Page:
The OMB figures issued in July 2003 fail to provide an accurate reflection of the budget path that we now are on because they do not include various costs that are likely or nearly certain to occur, such as the following:
- The OMB figures omit all of the costs of war and occupation in Iraq and Afghanistan after September 30, 2003. Issued in July, the OMB figures do not include any of the $87 billion in supplemental appropriations for the war that the President has now requested. One hopes that costs for activities in Iraq and Afghanistan will decrease substantially by 2008, but even the costs that result in 2004 from the new $87 billion request will push up deficits in 2008 (and in years after that), because they will increase the national debt and thereby increase the level of interest payments that must be paid every year on the debt.
- The OMB figures also do not include the full cost of the Pentagon’s own official “Future Year Defense Plan.” CBO has estimated the cost of funding the Plan and has reported that the Administration’s budget figures for future years do not reflect the full cost of the plan, and the Center on Strategic and Budgetary Assessments has converted the CBO funding estimates to estimates of year-by-year expenditures. Funding the Future Year Defense Plan — essentially the Administration’s own defense plan — will add substantially to the OMB figures in all years.
- The OMB figures also omit costs associated with providing relief from the individual Alternative Minimum Tax, even though Administration officials have publicly stated that it is their intention to propose such relief after the election. Under current law, relief from the AMT expires at the end of 2004. All knowledgeable observers expect such relief to be continued; without it, the AMT will explode into the middle class. Recent CBO estimates show that one likely path of AMT relief — indexing the parameters of the AMT so the real burden of the AMT does not rise with inflation — would cost $46 billion in 2008 alone.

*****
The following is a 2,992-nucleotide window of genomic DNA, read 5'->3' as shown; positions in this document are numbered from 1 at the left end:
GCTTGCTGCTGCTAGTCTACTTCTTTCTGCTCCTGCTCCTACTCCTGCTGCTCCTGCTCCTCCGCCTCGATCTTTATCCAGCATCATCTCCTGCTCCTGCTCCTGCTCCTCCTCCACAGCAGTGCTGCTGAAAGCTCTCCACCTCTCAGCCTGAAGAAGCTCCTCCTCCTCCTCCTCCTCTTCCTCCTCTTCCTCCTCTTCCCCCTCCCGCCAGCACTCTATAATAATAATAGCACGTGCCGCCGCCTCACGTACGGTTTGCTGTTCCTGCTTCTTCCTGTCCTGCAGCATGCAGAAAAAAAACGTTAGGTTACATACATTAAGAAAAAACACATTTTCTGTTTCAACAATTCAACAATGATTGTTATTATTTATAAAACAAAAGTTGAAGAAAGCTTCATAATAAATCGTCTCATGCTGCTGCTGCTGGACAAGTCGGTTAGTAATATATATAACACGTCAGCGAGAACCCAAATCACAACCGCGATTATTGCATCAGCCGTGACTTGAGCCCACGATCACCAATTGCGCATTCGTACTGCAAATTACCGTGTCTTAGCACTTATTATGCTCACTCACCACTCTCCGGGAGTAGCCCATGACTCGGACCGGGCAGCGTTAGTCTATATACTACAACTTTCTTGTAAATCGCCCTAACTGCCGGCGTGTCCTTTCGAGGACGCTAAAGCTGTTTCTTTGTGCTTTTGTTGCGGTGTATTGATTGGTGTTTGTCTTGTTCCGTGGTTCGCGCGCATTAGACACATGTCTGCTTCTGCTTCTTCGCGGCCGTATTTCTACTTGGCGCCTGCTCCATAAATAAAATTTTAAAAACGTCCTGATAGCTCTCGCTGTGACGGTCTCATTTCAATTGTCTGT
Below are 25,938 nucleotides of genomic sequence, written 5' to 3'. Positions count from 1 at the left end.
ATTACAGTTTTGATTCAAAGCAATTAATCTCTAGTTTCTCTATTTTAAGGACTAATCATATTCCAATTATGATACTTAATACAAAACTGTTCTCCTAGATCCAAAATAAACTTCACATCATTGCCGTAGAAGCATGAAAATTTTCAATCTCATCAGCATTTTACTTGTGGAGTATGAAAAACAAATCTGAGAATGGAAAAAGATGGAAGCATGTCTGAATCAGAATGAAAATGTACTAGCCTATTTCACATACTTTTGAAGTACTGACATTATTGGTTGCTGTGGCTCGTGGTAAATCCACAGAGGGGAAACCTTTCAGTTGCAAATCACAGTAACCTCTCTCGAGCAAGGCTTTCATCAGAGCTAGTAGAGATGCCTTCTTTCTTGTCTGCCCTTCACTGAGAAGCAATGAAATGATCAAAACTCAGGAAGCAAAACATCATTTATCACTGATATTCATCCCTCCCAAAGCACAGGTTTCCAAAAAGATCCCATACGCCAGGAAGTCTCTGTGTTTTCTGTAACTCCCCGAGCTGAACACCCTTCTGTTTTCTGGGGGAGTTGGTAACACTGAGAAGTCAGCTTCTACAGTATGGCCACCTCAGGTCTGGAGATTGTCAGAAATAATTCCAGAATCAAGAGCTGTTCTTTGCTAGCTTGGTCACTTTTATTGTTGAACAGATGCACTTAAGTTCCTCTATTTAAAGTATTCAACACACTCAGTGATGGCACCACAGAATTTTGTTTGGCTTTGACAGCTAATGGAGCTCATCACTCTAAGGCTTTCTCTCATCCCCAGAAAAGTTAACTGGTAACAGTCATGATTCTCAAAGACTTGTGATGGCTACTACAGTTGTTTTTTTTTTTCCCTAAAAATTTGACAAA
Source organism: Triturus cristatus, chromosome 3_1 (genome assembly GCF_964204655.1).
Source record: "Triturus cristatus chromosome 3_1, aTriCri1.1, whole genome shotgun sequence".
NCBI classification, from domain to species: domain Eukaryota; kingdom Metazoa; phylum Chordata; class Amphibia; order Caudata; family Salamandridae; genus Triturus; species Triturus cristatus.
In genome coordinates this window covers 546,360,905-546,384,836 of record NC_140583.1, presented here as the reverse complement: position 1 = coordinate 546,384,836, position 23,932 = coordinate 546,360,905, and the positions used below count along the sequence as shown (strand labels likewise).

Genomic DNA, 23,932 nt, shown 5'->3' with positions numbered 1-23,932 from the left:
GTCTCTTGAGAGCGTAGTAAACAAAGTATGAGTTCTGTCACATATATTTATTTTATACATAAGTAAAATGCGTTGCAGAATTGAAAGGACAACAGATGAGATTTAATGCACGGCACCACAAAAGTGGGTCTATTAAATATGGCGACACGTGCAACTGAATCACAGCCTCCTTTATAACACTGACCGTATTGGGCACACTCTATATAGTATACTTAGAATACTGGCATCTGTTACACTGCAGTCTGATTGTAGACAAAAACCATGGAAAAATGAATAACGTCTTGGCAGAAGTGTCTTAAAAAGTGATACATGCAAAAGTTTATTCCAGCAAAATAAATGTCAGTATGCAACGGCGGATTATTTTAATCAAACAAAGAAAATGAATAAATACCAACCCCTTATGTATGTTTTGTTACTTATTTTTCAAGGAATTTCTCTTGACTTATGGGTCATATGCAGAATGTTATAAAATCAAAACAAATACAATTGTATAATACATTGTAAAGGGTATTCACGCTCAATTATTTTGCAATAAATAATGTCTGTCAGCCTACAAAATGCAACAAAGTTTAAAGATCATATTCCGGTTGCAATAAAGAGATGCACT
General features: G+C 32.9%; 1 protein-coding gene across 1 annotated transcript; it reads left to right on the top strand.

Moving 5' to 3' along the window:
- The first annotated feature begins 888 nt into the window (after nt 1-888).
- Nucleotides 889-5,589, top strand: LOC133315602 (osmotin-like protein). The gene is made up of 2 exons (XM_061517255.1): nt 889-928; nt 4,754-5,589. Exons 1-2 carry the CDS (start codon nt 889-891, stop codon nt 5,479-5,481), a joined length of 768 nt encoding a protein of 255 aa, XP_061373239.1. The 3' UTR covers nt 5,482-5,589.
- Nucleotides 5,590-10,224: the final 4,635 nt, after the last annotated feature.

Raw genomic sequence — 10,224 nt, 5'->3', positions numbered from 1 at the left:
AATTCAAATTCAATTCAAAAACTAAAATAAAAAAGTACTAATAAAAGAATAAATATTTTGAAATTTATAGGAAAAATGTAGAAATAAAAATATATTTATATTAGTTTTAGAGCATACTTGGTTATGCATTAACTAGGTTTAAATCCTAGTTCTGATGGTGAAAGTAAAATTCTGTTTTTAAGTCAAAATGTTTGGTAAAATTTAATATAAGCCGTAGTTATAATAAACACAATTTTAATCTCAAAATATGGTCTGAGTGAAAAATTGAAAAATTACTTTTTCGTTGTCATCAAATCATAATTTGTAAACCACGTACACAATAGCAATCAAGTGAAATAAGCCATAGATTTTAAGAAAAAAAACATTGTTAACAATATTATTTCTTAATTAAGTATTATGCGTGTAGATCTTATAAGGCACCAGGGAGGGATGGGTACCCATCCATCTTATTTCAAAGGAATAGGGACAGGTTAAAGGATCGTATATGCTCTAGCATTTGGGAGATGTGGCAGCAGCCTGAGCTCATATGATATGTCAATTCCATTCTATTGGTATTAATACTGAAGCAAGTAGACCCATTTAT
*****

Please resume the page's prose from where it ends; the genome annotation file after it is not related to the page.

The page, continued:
- The OMB figures omit, as well, the cost of extending the business depreciation tax cut that was enacted in 2002 and substantially expanded in 2003, but is scheduled to expire at the end of 2004. It is not inevitable that this tax break will be extended, but it represents current policy, is very popular with business, and was initially enacted on a bi-partisan basis. Its scheduled expiration in an election year makes it a likely candidate for extension. CBO data show that the extension of this tax break would be very costly.